The 2014 Latour is one of the very finest wines of a vintage that favored the northern Médoc. Mingling aromas of wild berries and cassis with hints of cigar wrapper, loamy soil, black truffles, and classy new oak, it’s full-bodied, rich, and concentrated, its broad attack segueing into a deep, tightly wound mid-palate that’s framed by powdery, chalky tannins and bright acids, concluding with a long, mouthwatering finish. This classically balanced, youthfully structured young wine looks set to enjoy prodigious longevity. It’s reminiscent of a modern-day version of a cooler vintage such as 1996, though of course these days maturity is more complete and selection even more rigorous than was the case two decades ago...the deep, introverted, utterly classical 2014 Latour itself, admirers of this estate will find three excellent wines that are cut from very different cloth, and all three are more than worthy of attention. ~97 Points, Wine Advocate.
This has aromas of black fruit, olives, wet earth, dried lavender, cloves, and bark. Bitter chocolate and walnuts, too. It’s medium-to-full-bodied with firm, tight-grained tannins. Structured, with great freshness and length. Cedar notes on the lighter mid-palate. Still a little tight and chewy. Try from 2024. ~97 Points, James Suckling.
The tannins in this fine vintage of Latour are still enormous, dominating the black currant fruit. It has a spice, tannins, impressive fruit, and a pure, cool character. To be released in the mid-2020s, the wine is likely to age for many years. Enjoy from 2027. ~97 Points, Wine Enthusiast.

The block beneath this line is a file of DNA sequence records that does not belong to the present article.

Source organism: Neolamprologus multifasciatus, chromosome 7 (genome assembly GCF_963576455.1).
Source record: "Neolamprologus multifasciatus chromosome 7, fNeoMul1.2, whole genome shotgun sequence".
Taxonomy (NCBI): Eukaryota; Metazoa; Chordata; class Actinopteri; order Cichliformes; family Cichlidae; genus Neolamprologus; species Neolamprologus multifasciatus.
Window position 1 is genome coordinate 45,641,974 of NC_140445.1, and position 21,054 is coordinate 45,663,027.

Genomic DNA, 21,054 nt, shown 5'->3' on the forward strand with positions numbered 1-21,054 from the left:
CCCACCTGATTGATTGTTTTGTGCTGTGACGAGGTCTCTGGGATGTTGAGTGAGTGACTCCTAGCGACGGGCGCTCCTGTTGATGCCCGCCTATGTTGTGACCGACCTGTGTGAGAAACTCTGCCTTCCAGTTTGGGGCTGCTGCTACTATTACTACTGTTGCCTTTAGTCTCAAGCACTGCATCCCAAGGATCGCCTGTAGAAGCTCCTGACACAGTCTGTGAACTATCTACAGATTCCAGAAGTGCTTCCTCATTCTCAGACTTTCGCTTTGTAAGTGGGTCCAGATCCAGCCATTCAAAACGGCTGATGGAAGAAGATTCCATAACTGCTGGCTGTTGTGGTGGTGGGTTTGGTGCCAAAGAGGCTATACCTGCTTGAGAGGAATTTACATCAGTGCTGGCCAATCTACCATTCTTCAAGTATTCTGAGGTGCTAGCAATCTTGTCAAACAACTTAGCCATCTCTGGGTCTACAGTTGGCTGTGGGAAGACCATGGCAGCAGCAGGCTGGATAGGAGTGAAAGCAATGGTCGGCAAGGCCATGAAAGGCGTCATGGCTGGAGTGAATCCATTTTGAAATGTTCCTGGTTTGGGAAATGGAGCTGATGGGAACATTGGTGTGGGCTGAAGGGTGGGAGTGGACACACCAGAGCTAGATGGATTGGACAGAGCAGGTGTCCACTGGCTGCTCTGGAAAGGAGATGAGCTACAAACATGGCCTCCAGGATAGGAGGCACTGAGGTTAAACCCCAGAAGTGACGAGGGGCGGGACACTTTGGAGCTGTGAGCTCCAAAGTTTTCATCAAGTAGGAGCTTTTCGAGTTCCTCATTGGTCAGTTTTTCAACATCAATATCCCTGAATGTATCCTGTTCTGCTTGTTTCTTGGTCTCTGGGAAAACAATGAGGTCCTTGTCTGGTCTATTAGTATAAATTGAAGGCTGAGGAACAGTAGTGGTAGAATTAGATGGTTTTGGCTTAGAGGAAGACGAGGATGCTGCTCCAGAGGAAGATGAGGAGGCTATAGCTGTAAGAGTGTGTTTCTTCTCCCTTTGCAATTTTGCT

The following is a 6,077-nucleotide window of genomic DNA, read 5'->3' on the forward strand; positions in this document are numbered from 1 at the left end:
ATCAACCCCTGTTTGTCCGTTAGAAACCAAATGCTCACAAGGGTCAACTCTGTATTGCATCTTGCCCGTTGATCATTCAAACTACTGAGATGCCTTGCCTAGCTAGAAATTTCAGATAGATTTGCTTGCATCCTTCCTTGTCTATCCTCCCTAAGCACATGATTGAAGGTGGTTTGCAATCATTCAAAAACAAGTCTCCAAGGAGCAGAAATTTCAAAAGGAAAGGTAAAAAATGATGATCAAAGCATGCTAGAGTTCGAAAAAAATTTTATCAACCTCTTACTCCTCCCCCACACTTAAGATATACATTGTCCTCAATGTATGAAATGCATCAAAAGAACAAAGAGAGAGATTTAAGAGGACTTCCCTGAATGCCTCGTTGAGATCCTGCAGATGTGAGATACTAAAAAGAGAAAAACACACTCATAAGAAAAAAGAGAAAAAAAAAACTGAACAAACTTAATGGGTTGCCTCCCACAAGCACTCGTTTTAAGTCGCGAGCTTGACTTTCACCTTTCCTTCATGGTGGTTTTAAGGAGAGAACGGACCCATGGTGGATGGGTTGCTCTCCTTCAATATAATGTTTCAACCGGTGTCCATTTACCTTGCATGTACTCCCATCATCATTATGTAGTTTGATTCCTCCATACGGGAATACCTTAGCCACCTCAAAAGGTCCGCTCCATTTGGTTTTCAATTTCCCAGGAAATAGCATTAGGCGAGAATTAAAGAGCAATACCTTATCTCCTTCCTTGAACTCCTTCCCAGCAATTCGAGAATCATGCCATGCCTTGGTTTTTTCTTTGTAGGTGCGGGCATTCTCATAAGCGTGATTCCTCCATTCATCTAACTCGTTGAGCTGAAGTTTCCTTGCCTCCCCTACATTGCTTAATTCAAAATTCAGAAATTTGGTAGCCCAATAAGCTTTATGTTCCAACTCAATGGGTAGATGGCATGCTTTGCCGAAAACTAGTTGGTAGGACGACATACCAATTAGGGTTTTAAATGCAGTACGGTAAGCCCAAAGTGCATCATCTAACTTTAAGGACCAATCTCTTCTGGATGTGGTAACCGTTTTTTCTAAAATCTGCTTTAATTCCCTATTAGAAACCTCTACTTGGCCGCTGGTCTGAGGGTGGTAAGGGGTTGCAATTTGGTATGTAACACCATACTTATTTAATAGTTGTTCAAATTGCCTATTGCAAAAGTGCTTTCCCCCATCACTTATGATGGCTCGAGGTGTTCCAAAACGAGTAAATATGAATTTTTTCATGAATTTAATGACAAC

The 2014 Latour captures the personality of the year in its linear, lithe construction. It's a decidedly understated Latour that is more about finesse than brawn. Bright red cherry/plum fruit, spice, mint, and sweet tobacco open over time, but at this level, wines are more about a feel, an expression of place and a vintage. The 2014 Latour embodies all the best this cool, late-ripening growing season had to offer. I loved the 2014 when it was first shown, about five years ago, and I love it today. It is a super-classic Pauillac. ~96 Points, Vinous Media.
This shows terrific cut and drive from the start, with mouthwatering acidity and a chiseled graphite note leading the way, backed by a core of pure cassis and blackberry preserves. Licorice snap and sweet tobacco details flitter through the finish, where the graphite edge reemerges and sails on and on. Best from 2022 through 2040. 7,632 cases made. ~97 Points, Wine Spectator.
The 2014 Château Latour is still a baby and relatively closed and backward, offering darker, meaty black fruits, tobacco, truffly earth, and graphite on the nose. It's much more dense and structured than I would have imagined from tasting on release and offers full-bodied richness, a beautiful mid-palate, fabulous overall balance, and no shortage of tannins on the finish. This vintage was terrific for the Médoc, particularly the northern Médoc, and this beauty warrants another 7-8 years of bottle age, after which I suspect it will have well over 3 decades of overall longevity. The blend is 89.9% Cabernet Sauvignon, 9.2% Merlot, and the rest of Cabernet Franc and Petit Verdot that hit 12.8% alcohol. ~96+ Jeb Dunnuck.